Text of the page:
…Charms to soothe the Savage Breast

Pianist Rudolf Buchbinder’s performance of the Beethoven sonatas ended on 26 August at the Playfair Library Hall in the University of Edinburgh’s Old College. He played brilliantly, to a rapt audience.

The physically and mentally exhausting performance by this brilliant pianist combined technical expertise and feeling, fun as well as drama and sudden changes of pace.  We were entranced and entertained in equal measure by the sonata in E major, opus 109, the sonata in A flat major Opus 110 and finally the sonata in C major opus 111. 

Many people, including myself, believed William Shakespeare wrote the lines ‘Music has charms to soothe a savage breast.’ Because I was not absolutely certain of the provenance I checked and in fact, poet William Congreve penned those words of comfort in 1697. How true, and beautifully exemplified by this recital.

Beethoven, in the Romantic imagination, wrote his last piano sonatas as well as string quartets for himself and posterity, in ivory tower isolation from the world. More prosaically, we are told they were composed for a friend, publisher or patron… If, like me, readers are of a musically romantic disposition, the former is my preferred explanation.

Perhaps because my own father, Ludwig Christian Saam, was a talented pianist I have always enjoyed piano music, listening and playing, (though not to the high standard of both my father  and Buchbinder!) and I have always admired Beethoven as a composer – and for his courage and persistence when many would have given up. If nothing else I feel now inspired to buy a new piano! I hope others will do the same before the physical art of learning and playing without electronic assistance is lost for ever, although whatever suits the individual best is his/her choice!


Published by

Christine Richard OBE FRSA

http://www.lothianlife.co.uk/wp-content/uploads/Christine.jpg Christine has over 25 years' experience in public life in Scotland in the fields of politics, education, public relations and charity work. For 12 years she served on the City of Edinburgh District Council and was her Group's leader for 4 years. She is a Fellow of the Royal Society of Arts. In 1992 she was made an OBE. Christine is a member of the Board of The Friends of the Royal Scottish Academy. She has just completed six years on the Board of The Edinburgh International Festival. Christine's business experience has covered the fields of theatre, economic development, science, coal mining, education and training. She has held a number of non-executive directorships in these disciplines. She is a trained and experienced personal relationships counsellor and a business and personal mentor. In 2005 Christine established Christine Richard Associates who undertake Event Management and Public Relations as well as company and individual profiling. She coordinated the 'Yes to Edinburgh' campaign on congestion charging in Edinburgh. ten years ago Christine co-founded West Lothian Women in Business, which is a network for women who are self-employed and also for women managers. Christine has now stepped down from the Chair of this thriving organisation. For 5 years Christine was a magistrate in the District Court. She was also a member of the Secretary of State's Advisory Committee on the appointment of Justices of the Peace. She has been an adviser to Government in various areas of policy, including health, local government and education. Christine is a trained and experienced radio and television broadcaster and writer as well as an entertaining and accomplished speaker. She has a wealth of topics on which she is invited to speak. These range from witty after lunch and after dinner speaking to the more serious topics of the economy, health, education, enterprise, the Powers of the Mind and Life/work balance. She writes reviews and articles for lifestyle magazine, Lothian Life. She took part as a contestant in an ITV gourmet TV show, Chef V Britain, challenging TV chef Gino D'Acampo to cook her signature dish, Posh Cottage Pie. Currently Christine is a member of the Goodison Group in Scotland and Scotland's Futures. Also she is involved in the group Changing the Chemistry of Scottish Boards. Her first novel, Whitewalls, a modern Scottish family saga has been published by New Generation Publishing and is available on all internet books siets and from libraries. She is writing a sequel Autumn at Whitewalls. Her leisure interests include her family, literature, music, theatre, food, wine and horse racing. She is a member of a racing syndicate, which has two horses in training.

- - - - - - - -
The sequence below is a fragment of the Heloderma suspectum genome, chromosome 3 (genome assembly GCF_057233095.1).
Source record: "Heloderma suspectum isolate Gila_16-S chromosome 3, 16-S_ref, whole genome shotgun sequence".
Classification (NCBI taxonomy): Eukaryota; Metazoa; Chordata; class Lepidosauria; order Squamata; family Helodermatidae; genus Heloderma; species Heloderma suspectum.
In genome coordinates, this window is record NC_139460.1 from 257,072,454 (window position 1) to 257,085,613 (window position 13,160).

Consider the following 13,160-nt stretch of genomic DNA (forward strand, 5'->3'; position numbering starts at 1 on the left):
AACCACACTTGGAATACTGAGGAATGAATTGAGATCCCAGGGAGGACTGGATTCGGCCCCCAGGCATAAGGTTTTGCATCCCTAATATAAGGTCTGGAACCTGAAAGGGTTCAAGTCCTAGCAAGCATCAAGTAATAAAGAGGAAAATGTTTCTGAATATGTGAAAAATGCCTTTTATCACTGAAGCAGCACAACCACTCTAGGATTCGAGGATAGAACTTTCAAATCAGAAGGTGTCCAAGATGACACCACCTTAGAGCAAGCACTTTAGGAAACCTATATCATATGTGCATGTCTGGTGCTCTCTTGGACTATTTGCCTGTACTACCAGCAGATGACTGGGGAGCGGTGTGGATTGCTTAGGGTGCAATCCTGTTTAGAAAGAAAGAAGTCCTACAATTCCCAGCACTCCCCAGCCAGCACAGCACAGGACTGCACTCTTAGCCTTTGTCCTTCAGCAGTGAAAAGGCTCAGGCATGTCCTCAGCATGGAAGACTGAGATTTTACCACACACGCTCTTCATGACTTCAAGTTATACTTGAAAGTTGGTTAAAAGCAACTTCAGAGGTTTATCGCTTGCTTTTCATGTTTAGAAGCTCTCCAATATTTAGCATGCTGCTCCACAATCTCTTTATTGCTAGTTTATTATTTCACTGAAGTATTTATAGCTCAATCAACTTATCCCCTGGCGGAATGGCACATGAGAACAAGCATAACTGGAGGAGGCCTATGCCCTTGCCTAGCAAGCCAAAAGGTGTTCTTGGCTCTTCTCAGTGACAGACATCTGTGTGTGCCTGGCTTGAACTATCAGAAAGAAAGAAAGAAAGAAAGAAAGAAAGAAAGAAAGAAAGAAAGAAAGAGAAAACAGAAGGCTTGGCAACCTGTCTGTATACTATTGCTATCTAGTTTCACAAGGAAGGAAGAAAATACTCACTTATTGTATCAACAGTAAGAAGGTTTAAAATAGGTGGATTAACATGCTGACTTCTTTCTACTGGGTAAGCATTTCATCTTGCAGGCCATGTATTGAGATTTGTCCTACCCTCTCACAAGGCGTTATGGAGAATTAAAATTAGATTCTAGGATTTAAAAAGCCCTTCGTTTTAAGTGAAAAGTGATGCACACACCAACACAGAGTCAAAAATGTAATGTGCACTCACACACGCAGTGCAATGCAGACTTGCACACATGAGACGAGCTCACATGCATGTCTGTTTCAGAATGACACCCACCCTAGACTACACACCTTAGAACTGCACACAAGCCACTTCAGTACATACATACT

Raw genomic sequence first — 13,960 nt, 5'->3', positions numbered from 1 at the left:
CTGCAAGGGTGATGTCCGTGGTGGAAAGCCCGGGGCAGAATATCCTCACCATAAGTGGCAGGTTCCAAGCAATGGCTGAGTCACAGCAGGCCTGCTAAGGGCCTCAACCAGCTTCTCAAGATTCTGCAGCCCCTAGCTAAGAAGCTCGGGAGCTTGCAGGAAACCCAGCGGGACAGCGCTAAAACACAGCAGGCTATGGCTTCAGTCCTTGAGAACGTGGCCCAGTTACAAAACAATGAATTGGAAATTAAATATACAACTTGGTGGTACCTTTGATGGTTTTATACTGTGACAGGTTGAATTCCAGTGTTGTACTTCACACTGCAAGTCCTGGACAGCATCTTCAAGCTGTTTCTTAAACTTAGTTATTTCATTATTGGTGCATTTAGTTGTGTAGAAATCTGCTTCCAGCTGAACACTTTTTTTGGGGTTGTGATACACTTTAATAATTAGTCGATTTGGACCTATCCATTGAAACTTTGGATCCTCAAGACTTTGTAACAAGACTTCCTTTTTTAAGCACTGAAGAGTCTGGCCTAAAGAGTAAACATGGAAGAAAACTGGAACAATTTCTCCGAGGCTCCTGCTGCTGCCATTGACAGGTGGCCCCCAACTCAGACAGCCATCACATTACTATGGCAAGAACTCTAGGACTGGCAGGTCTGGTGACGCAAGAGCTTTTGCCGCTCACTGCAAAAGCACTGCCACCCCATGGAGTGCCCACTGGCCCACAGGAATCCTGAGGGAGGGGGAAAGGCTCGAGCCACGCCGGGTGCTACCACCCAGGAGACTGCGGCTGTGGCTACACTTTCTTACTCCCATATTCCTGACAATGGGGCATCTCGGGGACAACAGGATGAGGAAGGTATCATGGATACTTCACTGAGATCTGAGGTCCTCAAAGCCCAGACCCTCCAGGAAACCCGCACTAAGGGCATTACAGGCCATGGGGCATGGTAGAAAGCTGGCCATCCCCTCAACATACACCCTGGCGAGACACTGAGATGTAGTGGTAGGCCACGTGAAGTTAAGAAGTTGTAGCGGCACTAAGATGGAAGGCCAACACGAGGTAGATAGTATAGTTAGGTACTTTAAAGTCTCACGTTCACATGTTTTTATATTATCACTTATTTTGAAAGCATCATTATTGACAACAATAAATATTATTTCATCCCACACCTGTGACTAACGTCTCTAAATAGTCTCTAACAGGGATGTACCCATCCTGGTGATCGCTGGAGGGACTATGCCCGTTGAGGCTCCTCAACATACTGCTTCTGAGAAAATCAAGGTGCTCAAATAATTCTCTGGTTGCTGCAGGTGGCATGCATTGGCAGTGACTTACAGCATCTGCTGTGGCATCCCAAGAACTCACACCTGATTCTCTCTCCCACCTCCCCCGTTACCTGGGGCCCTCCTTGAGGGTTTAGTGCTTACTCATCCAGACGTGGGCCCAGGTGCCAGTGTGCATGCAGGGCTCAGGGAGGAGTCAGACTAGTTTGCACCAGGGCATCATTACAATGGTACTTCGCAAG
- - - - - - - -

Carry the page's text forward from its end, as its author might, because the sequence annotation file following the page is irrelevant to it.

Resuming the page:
Leave a Reply

Your email address will not be published. Required fields are marked *